I have fond childhood memories of the build up to Christmas. My siblings and I used to gather around the dining table and do Christmas-themed crafts. Ink stamps, paint, brown paper, blank cards and last year’s Christmas cards were all laid out. As we listened to festive music on the CD player we would chat amiably and make our own wrapping paper, tags and cards.
I wanted to introduce this tradition to my own children so that they too could discover the joys of working together to produce beautiful wrapping paper and feel a sense of pride when they saw the Christmas presents wrapped up in it sitting under the tree.
After gathering all my supplies, I laid them out on the table, popped on some Christmas crooners and called my little darlings to the table. Only two came. One refused point blank; saying he’d rather play with his Lego. Deep breath. It would still be fun.
Paint was rationed out and I convinced the kids to do straight lines of their chosen stamp, then switch sides of the table and stamp another straight line. Each decided that it was vitally important to critique the others’ work, thus causing arguments and tears whilst I tried to hang paper with wet paint on it across my kitchen cupboard doors. After completing a strip of paper about two metres long both declared they were bored and wandered off.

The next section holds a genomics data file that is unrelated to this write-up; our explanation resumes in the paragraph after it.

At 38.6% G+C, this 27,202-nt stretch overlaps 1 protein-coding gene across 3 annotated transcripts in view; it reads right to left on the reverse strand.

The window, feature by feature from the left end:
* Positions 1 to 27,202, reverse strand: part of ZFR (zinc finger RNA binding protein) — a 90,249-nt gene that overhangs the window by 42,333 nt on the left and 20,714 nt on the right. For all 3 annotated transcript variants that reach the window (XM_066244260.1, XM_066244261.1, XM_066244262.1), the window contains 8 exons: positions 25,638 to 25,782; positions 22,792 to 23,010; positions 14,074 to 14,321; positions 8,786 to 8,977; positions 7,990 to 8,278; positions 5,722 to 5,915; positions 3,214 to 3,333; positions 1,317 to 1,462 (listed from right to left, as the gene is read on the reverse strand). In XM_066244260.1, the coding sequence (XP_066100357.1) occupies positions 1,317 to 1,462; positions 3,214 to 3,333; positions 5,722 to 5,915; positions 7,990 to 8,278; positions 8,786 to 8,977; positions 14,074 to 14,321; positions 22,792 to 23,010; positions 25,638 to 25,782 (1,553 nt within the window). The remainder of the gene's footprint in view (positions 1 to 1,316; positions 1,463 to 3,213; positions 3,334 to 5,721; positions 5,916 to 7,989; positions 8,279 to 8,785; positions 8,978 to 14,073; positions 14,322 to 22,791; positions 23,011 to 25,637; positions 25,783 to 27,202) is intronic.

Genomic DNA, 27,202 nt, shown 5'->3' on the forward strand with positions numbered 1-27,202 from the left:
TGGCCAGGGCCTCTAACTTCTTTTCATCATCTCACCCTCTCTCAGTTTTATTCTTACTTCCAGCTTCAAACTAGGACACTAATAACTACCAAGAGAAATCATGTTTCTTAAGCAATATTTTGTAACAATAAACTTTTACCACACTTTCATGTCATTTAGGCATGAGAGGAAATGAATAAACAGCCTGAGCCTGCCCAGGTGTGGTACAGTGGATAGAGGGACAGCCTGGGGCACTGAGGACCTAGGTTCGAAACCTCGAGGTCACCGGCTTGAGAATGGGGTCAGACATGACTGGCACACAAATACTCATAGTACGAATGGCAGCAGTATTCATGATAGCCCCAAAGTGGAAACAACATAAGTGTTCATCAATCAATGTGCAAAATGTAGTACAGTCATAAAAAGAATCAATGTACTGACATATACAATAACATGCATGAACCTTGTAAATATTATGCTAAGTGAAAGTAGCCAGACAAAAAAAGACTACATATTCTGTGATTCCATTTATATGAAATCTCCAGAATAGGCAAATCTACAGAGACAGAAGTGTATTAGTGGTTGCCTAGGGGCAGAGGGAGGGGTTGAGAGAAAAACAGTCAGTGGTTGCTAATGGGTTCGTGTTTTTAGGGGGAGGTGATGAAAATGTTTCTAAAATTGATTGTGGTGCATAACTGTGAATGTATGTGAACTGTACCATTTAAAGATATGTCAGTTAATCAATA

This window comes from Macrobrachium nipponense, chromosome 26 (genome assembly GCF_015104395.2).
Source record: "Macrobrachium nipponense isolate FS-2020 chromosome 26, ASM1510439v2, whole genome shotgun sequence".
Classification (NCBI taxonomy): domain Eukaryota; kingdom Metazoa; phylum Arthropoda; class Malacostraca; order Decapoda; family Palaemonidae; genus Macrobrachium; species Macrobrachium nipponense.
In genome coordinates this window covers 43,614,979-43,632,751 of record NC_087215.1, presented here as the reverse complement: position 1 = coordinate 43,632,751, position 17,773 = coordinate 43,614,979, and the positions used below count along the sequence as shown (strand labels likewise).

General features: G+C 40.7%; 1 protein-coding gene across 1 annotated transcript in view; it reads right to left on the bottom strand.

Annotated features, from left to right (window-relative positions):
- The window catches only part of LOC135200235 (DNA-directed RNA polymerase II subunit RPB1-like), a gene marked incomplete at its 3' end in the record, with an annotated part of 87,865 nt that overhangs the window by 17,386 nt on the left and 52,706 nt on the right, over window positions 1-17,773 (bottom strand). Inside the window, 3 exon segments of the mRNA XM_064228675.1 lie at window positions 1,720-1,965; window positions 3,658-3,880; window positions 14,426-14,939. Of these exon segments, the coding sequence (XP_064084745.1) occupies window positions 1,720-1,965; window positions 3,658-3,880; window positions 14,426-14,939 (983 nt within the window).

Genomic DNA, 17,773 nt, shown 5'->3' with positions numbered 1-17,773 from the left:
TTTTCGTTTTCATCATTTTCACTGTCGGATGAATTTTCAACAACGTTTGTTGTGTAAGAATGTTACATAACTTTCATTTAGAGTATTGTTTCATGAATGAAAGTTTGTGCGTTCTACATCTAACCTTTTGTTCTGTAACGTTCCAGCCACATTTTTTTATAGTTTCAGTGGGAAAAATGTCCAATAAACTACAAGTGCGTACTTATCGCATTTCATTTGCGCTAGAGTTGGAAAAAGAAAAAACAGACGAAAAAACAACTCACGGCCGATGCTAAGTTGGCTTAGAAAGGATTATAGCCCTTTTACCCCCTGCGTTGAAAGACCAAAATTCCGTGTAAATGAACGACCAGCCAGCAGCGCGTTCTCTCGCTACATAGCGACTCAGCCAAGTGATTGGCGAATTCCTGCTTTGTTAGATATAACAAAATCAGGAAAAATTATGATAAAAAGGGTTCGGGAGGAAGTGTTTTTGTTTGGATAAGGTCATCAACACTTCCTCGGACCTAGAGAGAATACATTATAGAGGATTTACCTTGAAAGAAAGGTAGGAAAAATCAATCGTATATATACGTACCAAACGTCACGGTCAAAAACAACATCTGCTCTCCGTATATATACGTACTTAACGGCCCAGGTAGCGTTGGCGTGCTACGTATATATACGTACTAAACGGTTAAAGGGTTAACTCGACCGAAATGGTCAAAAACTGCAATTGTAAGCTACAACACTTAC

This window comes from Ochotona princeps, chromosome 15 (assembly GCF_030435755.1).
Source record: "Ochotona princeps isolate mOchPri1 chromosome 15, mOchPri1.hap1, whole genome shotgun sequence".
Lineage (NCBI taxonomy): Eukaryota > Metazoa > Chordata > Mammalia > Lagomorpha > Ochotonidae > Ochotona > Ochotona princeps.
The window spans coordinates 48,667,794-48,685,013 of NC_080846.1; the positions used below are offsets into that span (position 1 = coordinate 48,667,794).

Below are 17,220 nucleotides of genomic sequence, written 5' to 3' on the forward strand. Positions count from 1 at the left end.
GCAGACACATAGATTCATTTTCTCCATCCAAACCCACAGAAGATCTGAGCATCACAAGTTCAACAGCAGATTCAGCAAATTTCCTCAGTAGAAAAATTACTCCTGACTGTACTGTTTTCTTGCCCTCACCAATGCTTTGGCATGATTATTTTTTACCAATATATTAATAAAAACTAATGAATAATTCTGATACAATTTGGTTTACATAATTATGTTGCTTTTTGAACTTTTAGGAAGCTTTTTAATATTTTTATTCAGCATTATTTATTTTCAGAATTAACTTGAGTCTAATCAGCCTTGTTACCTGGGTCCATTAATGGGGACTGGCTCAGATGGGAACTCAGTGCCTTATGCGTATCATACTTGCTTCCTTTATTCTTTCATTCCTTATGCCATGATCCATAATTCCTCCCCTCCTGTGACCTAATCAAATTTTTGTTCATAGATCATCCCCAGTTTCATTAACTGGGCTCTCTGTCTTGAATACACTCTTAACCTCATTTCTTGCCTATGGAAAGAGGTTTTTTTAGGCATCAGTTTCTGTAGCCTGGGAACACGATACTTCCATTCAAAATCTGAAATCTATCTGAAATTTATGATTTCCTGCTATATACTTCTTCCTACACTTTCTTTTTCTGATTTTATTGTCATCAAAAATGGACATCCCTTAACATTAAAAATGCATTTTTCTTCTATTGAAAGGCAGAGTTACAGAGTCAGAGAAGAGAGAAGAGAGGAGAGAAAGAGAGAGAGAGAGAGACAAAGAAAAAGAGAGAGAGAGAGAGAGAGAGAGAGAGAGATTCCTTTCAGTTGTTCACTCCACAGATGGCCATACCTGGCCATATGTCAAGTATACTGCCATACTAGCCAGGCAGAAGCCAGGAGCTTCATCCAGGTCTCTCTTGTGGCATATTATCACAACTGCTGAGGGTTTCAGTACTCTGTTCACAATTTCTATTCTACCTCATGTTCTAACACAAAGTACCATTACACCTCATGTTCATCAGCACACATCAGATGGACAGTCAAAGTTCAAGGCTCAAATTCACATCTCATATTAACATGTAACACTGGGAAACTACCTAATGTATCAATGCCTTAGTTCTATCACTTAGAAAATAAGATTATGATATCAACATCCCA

I was left with a roll of wrapping paper, a mess and lots of work to do. My elves had quit.
A slightly anxious call to my Mum resulted in a few excellent tips about decorating your own wrapping paper:
- Stamp randomly. Don’t try and create anything too perfect or symmetrical.
- Use ink, not paint. It dries quicker so you’re not stuck with wet paper everywhere.
- All Elves have very short attention spans. Apparently we have different memories of our Christmas crafting experiences.
I’m going to have another bash at this activity. I’m determined to have beautiful brown paper and crafted tags ready for the wrapping our presents. I’ve decided against involving the Elves. I’m not sure how Santa does it.